Understanding How Your Medications Can Affect Your Implants

8 September 2018
 Categories: Dentist, Blog

If you want to improve the appearance of your smile, then consider making an appointment with dental implant services. Your dentist will explain the procedure from start to finish, and while you will probably sail through the experience without any problems, there are certain things that may affect your treatment. Here are three ways your medications can slow the healing progress after your dental implant surgery:


Because you will need to have your teeth extracted before your implants are put into place, your dentist will monitor you for excessive bleeding. If you take a daily aspirin to lower your risk for heart disease, your blood may take longer to clot. Aspirin decreases platelet aggregation which makes your blood less sticky and less likely to clot normally.

If your physician has recommended that you take an aspirin a day to improve your cardiovascular health, make sure to discuss your upcoming dental implant surgery with him or her. You may be advised to stop taking your aspirin a week or so before your implant procedure, however, unless your physician deems it safe, do not stop taking it on your own.

Abruptly stopping aspirin therapy without first getting medical clearance can raise your risk for heart attack, stroke, or a blood clot.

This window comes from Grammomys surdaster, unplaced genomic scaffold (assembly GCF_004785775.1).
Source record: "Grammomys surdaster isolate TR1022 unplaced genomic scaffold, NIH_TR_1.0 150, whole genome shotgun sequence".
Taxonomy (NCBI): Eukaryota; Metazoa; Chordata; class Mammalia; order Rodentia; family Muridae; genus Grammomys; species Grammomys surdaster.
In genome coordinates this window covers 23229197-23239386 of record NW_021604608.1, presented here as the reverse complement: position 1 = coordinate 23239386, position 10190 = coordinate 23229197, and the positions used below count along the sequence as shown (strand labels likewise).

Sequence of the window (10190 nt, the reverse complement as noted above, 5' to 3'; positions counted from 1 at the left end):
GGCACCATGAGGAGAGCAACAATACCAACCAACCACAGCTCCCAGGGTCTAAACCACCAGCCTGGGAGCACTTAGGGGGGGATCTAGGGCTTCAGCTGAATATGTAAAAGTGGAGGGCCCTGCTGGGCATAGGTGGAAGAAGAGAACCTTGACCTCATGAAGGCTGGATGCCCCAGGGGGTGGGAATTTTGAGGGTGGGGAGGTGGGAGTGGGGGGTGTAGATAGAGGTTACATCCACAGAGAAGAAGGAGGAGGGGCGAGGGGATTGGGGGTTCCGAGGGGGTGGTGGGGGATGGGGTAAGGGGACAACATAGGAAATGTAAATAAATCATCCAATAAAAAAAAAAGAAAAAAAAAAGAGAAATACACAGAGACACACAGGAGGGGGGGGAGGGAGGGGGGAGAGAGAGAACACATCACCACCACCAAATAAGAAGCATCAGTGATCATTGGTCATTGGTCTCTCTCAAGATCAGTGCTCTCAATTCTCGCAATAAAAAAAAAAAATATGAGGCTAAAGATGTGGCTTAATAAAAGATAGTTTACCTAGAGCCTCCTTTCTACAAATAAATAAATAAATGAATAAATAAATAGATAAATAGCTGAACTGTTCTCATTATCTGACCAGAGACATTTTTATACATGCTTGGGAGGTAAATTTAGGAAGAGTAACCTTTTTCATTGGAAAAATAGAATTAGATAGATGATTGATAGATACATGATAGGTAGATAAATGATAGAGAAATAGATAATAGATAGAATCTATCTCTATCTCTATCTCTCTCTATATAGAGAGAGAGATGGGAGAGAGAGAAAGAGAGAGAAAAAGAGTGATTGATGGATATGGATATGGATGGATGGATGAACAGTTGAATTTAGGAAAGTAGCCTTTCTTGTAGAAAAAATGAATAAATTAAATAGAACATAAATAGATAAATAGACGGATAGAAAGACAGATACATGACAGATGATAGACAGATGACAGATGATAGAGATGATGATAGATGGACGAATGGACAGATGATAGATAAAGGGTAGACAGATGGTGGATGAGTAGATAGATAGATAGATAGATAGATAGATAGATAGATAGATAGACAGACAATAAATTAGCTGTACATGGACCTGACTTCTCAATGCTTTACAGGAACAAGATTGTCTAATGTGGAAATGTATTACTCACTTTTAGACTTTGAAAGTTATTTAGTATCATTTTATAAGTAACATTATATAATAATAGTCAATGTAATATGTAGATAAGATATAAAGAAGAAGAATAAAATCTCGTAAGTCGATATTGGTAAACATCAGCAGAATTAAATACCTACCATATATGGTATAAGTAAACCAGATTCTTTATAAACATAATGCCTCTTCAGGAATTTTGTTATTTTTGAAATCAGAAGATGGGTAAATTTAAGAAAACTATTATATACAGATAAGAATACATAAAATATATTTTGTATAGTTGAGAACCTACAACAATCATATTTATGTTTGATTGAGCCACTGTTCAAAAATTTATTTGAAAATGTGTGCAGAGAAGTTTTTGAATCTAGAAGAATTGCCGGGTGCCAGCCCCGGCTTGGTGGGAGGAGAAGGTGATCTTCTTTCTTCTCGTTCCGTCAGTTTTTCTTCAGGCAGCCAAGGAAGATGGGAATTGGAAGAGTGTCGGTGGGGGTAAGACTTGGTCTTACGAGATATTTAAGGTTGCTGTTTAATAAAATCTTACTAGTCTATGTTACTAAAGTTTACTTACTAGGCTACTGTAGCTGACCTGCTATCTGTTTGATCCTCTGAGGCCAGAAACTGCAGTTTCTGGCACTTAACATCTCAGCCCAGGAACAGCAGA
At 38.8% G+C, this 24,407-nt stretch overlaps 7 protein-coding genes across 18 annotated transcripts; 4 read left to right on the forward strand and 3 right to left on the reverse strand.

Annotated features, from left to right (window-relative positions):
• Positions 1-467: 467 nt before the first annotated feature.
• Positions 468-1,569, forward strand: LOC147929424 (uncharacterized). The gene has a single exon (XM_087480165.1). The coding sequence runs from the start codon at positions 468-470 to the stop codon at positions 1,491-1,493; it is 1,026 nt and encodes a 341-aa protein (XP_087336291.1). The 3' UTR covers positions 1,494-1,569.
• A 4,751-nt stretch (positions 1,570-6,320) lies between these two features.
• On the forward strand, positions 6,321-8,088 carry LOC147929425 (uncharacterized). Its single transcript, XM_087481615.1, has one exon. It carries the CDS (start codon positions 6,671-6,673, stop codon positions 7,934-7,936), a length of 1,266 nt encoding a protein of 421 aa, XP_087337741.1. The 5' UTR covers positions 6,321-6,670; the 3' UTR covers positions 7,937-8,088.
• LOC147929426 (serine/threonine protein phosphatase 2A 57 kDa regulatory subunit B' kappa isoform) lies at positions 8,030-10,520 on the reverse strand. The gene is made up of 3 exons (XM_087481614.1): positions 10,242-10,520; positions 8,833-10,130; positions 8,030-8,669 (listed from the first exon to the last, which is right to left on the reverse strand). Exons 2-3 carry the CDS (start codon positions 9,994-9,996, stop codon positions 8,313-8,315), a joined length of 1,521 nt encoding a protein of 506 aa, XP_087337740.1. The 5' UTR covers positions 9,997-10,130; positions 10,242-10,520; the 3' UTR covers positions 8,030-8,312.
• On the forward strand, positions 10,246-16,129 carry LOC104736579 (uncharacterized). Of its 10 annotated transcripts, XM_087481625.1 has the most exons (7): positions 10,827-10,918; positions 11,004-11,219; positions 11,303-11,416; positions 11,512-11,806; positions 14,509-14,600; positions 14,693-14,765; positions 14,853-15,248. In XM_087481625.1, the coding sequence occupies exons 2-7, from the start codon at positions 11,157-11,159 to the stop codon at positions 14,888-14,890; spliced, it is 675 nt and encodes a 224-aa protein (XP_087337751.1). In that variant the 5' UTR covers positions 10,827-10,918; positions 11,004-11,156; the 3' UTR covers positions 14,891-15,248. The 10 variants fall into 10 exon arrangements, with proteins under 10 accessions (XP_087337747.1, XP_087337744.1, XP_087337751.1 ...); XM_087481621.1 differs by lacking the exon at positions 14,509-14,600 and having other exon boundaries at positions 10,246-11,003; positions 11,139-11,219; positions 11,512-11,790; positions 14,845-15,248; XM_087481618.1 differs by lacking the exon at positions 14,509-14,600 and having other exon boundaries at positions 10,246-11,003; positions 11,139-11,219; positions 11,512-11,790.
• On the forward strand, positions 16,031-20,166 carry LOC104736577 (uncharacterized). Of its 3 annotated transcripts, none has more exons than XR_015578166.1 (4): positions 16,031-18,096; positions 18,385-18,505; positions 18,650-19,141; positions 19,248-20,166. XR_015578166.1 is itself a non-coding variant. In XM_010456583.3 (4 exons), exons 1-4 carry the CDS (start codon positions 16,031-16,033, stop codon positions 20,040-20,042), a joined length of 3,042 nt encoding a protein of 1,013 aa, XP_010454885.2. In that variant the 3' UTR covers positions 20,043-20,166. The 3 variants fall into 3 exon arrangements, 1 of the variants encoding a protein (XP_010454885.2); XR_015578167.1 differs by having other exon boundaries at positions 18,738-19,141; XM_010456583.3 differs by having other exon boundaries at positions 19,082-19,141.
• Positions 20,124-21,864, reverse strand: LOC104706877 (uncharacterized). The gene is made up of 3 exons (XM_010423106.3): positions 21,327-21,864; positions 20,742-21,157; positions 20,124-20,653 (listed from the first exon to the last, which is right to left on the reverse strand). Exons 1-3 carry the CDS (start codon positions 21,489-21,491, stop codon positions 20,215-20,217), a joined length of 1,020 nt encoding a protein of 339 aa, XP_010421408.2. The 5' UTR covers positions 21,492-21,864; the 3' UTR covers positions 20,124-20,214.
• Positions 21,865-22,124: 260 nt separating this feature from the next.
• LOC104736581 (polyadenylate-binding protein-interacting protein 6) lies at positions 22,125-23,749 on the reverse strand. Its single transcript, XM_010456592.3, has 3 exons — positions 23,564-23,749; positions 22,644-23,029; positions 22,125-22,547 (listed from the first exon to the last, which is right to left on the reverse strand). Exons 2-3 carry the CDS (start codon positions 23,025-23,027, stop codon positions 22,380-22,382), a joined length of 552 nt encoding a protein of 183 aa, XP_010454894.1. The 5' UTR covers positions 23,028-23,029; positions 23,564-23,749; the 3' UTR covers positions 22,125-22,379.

Dry Mouth

A dry mouth can raise your risk for infection after your implant surgery. Saliva helps wash away oral bacteria, and if your salivary glands are not producing enough fluid, bacteria can accumulate inside your mouth.

Certain medications such as those used to treat high blood pressure, insomnia, or pain can cause salivary gland dysfunction and dry mouth. Tell your dentist if you take any of the aforementioned medications so that he or she can recommend a lubricating mouthwash to help keep oral bacterial counts to a minimum. In the meantime, drink plenty of water to help stave off dry mouth and rinse away germs. 

Decreased Bone Density

If you take corticosteroid medications to manage asthma or another inflammatory condition, you may be at risk for developing decreased bone density. Not only can this condition affect your neck, spine, hips, and knees, but it can also weaken the bones that support your teeth.

If you have low bone density, tell your dentist, as you may not be a candidate for dental implants until your bone density status improves. Your physician can recommend ways to improve bone density such as taking a combination vitamin C and vitamin D supplement, exercising, not smoking, and taking osteoporosis medications.

If you are considering dental implant surgery and take any prescription medications, be sure to discuss it with your dentist. When he or she knows about your medical history and prescription drug use, your outcome will be more favorable.